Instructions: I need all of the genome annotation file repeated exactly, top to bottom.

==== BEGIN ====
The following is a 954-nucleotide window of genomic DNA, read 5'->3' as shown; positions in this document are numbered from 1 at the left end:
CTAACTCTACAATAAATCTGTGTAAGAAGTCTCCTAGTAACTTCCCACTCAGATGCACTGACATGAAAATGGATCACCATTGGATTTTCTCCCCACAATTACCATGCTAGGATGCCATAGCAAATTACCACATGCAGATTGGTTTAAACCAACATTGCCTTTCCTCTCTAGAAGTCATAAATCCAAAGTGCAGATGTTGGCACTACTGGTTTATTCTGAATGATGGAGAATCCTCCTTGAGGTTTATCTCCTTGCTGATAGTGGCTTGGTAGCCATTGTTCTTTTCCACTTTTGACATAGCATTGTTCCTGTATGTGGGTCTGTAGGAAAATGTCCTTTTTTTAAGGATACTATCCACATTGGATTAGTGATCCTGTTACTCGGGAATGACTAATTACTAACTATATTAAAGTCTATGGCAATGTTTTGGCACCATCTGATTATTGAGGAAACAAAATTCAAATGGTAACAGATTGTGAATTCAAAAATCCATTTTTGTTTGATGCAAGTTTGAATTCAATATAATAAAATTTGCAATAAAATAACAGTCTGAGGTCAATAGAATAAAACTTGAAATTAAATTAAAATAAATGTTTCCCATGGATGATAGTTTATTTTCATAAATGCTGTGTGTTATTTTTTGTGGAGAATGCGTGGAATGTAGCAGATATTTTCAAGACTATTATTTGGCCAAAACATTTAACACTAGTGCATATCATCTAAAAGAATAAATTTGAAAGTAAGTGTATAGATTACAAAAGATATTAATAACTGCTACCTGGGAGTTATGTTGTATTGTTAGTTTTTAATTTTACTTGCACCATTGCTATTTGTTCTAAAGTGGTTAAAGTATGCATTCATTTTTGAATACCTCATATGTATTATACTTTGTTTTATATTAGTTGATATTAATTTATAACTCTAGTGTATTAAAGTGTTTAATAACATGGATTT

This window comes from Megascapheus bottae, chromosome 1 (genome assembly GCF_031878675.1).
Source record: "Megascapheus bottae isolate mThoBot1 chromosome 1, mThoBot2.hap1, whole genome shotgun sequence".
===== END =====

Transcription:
The following is a 954-nucleotide window of genomic DNA, read 5'->3' as shown; positions in this document are numbered from 1 at the left end:
CTAACTCTACAATAAATCTGTGTAAGAAGTCTCCTAGTAACTTCCCACTCAGATGCACTGACATGAAAATGGATCACCATTGGATTTTCTCCCCACAATTACCATGCTAGGATGCCATAGCAAATTACCACATGCAGATTGGTTTAAACCAACATTGCCTTTCCTCTCTAGAAGTCATAAATCCAAAGTGCAGATGTTGGCACTACTGGTTTATTCTGAATGATGGAGAATCCTCCTTGAGGTTTATCTCCTTGCTGATAGTGGCTTGGTAGCCATTGTTCTTTTCCACTTTTGACATAGCATTGTTCCTGTATGTGGGTCTGTAGGAAAATGTCCTTTTTTTAAGGATACTATCCACATTGGATTAGTGATCCTGTTACTCGGGAATGACTAATTACTAACTATATTAAAGTCTATGGCAATGTTTTGGCACCATCTGATTATTGAGGAAACAAAATTCAAATGGTAACAGATTGTGAATTCAAAAATCCATTTTTGTTTGATGCAAGTTTGAATTCAATATAATAAAATTTGCAATAAAATAACAGTCTGAGGTCAATAGAATAAAACTTGAAATTAAATTAAAATAAATGTTTCCCATGGATGATAGTTTATTTTCATAAATGCTGTGTGTTATTTTTTGTGGAGAATGCGTGGAATGTAGCAGATATTTTCAAGACTATTATTTGGCCAAAACATTTAACACTAGTGCATATCATCTAAAAGAATAAATTTGAAAGTAAGTGTATAGATTACAAAAGATATTAATAACTGCTACCTGGGAGTTATGTTGTATTGTTAGTTTTTAATTTTACTTGCACCATTGCTATTTGTTCTAAAGTGGTTAAAGTATGCATTCATTTTTGAATACCTCATATGTATTATACTTTGTTTTATATTAGTTGATATTAATTTATAACTCTAGTGTATTAAAGTGTTTAATAACATGGATTT

This window comes from Megascapheus bottae, chromosome 1 (genome assembly GCF_031878675.1).
Source record: "Megascapheus bottae isolate mThoBot1 chromosome 1, mThoBot2.hap1, whole genome shotgun sequence".